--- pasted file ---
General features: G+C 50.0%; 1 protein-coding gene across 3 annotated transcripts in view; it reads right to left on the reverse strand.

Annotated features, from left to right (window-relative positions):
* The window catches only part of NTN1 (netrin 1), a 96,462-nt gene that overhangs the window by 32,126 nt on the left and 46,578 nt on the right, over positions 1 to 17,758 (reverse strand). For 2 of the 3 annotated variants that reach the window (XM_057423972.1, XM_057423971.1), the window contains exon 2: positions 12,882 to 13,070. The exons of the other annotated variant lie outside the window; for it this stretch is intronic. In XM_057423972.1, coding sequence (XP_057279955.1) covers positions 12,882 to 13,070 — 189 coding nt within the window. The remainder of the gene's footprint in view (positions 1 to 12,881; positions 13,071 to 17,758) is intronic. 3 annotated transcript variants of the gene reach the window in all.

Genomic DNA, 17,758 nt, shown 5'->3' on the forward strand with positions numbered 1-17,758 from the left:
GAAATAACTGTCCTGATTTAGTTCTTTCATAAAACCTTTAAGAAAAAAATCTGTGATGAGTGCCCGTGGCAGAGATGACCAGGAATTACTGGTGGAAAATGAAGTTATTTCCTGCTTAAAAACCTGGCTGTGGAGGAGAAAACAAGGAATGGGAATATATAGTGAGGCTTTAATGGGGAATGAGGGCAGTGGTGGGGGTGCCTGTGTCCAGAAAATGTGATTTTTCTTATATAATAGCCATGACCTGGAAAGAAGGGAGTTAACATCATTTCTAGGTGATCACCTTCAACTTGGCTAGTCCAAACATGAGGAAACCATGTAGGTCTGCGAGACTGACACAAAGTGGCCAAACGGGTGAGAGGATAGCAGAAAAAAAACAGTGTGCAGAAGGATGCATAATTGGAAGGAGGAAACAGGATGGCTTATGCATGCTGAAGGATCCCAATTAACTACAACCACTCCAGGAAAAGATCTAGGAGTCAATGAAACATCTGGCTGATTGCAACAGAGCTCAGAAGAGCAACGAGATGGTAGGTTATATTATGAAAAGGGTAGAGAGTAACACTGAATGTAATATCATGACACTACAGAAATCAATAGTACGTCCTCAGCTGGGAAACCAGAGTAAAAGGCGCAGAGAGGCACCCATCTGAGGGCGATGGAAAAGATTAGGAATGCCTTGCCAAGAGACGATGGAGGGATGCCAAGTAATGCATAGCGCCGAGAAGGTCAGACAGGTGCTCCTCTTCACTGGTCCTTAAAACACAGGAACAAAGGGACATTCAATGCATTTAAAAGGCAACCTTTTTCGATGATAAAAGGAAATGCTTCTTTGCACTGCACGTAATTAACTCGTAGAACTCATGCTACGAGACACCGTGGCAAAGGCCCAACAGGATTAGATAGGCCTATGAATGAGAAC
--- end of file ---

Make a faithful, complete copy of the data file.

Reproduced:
General features: G+C 50.0%; 1 protein-coding gene across 3 annotated transcripts in view; it reads right to left on the reverse strand.

Annotated features, from left to right (window-relative positions):
* The window catches only part of NTN1 (netrin 1), a 96,462-nt gene that overhangs the window by 32,126 nt on the left and 46,578 nt on the right, over positions 1 to 17,758 (reverse strand). For 2 of the 3 annotated variants that reach the window (XM_057423972.1, XM_057423971.1), the window contains exon 2: positions 12,882 to 13,070. The exons of the other annotated variant lie outside the window; for it this stretch is intronic. In XM_057423972.1, coding sequence (XP_057279955.1) covers positions 12,882 to 13,070 — 189 coding nt within the window. The remainder of the gene's footprint in view (positions 1 to 12,881; positions 13,071 to 17,758) is intronic. 3 annotated transcript variants of the gene reach the window in all.

Genomic DNA, 17,758 nt, shown 5'->3' on the forward strand with positions numbered 1-17,758 from the left:
GAAATAACTGTCCTGATTTAGTTCTTTCATAAAACCTTTAAGAAAAAAATCTGTGATGAGTGCCCGTGGCAGAGATGACCAGGAATTACTGGTGGAAAATGAAGTTATTTCCTGCTTAAAAACCTGGCTGTGGAGGAGAAAACAAGGAATGGGAATATATAGTGAGGCTTTAATGGGGAATGAGGGCAGTGGTGGGGGTGCCTGTGTCCAGAAAATGTGATTTTTCTTATATAATAGCCATGACCTGGAAAGAAGGGAGTTAACATCATTTCTAGGTGATCACCTTCAACTTGGCTAGTCCAAACATGAGGAAACCATGTAGGTCTGCGAGACTGACACAAAGTGGCCAAACGGGTGAGAGGATAGCAGAAAAAAAACAGTGTGCAGAAGGATGCATAATTGGAAGGAGGAAACAGGATGGCTTATGCATGCTGAAGGATCCCAATTAACTACAACCACTCCAGGAAAAGATCTAGGAGTCAATGAAACATCTGGCTGATTGCAACAGAGCTCAGAAGAGCAACGAGATGGTAGGTTATATTATGAAAAGGGTAGAGAGTAACACTGAATGTAATATCATGACACTACAGAAATCAATAGTACGTCCTCAGCTGGGAAACCAGAGTAAAAGGCGCAGAGAGGCACCCATCTGAGGGCGATGGAAAAGATTAGGAATGCCTTGCCAAGAGACGATGGAGGGATGCCAAGTAATGCATAGCGCCGAGAAGGTCAGACAGGTGCTCCTCTTCACTGGTCCTTAAAACACAGGAACAAAGGGACATTCAATGCATTTAAAAGGCAACCTTTTTCGATGATAAAAGGAAATGCTTCTTTGCACTGCACGTAATTAACTCGTAGAACTCATGCTACGAGACACCGTGGCAAAGGCCCAACAGGATTAGATAGGCCTATGAATGAGAAC